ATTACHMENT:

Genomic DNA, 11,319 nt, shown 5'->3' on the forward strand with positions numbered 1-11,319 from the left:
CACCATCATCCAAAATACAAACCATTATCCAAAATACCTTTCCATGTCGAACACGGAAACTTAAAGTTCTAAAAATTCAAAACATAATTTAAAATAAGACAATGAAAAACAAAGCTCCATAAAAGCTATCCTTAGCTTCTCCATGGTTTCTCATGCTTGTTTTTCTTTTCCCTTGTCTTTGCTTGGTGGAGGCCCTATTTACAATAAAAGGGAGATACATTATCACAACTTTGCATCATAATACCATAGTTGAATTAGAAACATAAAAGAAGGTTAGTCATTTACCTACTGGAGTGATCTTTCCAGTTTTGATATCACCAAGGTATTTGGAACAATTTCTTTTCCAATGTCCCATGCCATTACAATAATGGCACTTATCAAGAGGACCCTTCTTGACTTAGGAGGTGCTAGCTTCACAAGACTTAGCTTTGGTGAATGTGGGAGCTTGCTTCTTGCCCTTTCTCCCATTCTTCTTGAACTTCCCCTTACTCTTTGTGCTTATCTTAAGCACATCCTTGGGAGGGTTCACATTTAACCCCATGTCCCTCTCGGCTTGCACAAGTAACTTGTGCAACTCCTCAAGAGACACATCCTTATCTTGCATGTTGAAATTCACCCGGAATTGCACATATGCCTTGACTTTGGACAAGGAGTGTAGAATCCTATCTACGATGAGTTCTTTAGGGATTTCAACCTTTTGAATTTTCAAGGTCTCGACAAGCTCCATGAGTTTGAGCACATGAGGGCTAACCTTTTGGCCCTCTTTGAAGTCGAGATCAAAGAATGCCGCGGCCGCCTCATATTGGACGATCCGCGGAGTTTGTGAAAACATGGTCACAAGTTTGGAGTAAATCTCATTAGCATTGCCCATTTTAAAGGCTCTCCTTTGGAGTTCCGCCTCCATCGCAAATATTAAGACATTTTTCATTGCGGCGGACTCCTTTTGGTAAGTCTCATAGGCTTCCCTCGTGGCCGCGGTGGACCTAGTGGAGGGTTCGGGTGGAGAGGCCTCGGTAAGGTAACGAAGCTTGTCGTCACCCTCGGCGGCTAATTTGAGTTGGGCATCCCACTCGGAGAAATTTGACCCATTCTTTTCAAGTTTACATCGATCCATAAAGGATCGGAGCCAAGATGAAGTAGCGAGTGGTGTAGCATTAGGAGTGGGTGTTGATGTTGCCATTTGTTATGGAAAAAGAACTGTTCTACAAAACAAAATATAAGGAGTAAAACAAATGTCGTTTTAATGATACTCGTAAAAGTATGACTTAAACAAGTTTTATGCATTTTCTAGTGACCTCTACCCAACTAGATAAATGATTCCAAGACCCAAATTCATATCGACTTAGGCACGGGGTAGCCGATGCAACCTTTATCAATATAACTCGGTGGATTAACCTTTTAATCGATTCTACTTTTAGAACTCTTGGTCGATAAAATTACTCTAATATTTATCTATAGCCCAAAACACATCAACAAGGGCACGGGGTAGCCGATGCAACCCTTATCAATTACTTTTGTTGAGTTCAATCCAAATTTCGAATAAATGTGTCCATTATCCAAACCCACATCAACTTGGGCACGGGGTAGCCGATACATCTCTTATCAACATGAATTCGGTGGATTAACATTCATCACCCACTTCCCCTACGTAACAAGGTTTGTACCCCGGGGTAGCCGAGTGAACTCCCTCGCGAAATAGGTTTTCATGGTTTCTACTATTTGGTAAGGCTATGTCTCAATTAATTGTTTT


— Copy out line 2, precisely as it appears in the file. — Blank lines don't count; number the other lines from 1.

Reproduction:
CACCATCATCCAAAATACAAACCATTATCCAAAATACCTTTCCATGTCGAACACGGAAACTTAAAGTTCTAAAAATTCAAAACATAATTTAAAATAAGACAATGAAAAACAAAGCTCCATAAAAGCTATCCTTAGCTTCTCCATGGTTTCTCATGCTTGTTTTTCTTTTCCCTTGTCTTTGCTTGGTGGAGGCCCTATTTACAATAAAAGGGAGATACATTATCACAACTTTGCATCATAATACCATAGTTGAATTAGAAACATAAAAGAAGGTTAGTCATTTACCTACTGGAGTGATCTTTCCAGTTTTGATATCACCAAGGTATTTGGAACAATTTCTTTTCCAATGTCCCATGCCATTACAATAATGGCACTTATCAAGAGGACCCTTCTTGACTTAGGAGGTGCTAGCTTCACAAGACTTAGCTTTGGTGAATGTGGGAGCTTGCTTCTTGCCCTTTCTCCCATTCTTCTTGAACTTCCCCTTACTCTTTGTGCTTATCTTAAGCACATCCTTGGGAGGGTTCACATTTAACCCCATGTCCCTCTCGGCTTGCACAAGTAACTTGTGCAACTCCTCAAGAGACACATCCTTATCTTGCATGTTGAAATTCACCCGGAATTGCACATATGCCTTGACTTTGGACAAGGAGTGTAGAATCCTATCTACGATGAGTTCTTTAGGGATTTCAACCTTTTGAATTTTCAAGGTCTCGACAAGCTCCATGAGTTTGAGCACATGAGGGCTAACCTTTTGGCCCTCTTTGAAGTCGAGATCAAAGAATGCCGCGGCCGCCTCATATTGGACGATCCGCGGAGTTTGTGAAAACATGGTCACAAGTTTGGAGTAAATCTCATTAGCATTGCCCATTTTAAAGGCTCTCCTTTGGAGTTCCGCCTCCATCGCAAATATTAAGACATTTTTCATTGCGGCGGACTCCTTTTGGTAAGTCTCATAGGCTTCCCTCGTGGCCGCGGTGGACCTAGTGGAGGGTTCGGGTGGAGAGGCCTCGGTAAGGTAACGAAGCTTGTCGTCACCCTCGGCGGCTAATTTGAGTTGGGCATCCCACTCGGAGAAATTTGACCCATTCTTTTCAAGTTTACATCGATCCATAAAGGATCGGAGCCAAGATGAAGTAGCGAGTGGTGTAGCATTAGGAGTGGGTGTTGATGTTGCCATTTGTTATGGAAAAAGAACTGTTCTACAAAACAAAATATAAGGAGTAAAACAAATGTCGTTTTAATGATACTCGTAAAAGTATGACTTAAACAAGTTTTATGCATTTTCTAGTGACCTCTACCCAACTAGATAAATGATTCCAAGACCCAAATTCATATCGACTTAGGCACGGGGTAGCCGATGCAACCTTTATCAATATAACTCGGTGGATTAACCTTTTAATCGATTCTACTTTTAGAACTCTTGGTCGATAAAATTACTCTAATATTTATCTATAGCCCAAAACACATCAACAAGGGCACGGGGTAGCCGATGCAACCCTTATCAATTACTTTTGTTGAGTTCAATCCAAATTTCGAATAAATGTGTCCATTATCCAAACCCACATCAACTTGGGCACGGGGTAGCCGATACATCTCTTATCAACATGAATTCGGTGGATTAACATTCATCACCCACTTCCCCTACGTAACAAGGTTTGTACCCCGGGGTAGCCGAGTGAACTCCCTCGCGAAATAGGTTTTCATGGTTTCTACTATTTGGTAAGGCTATGTCTCAATTAATTGTTTT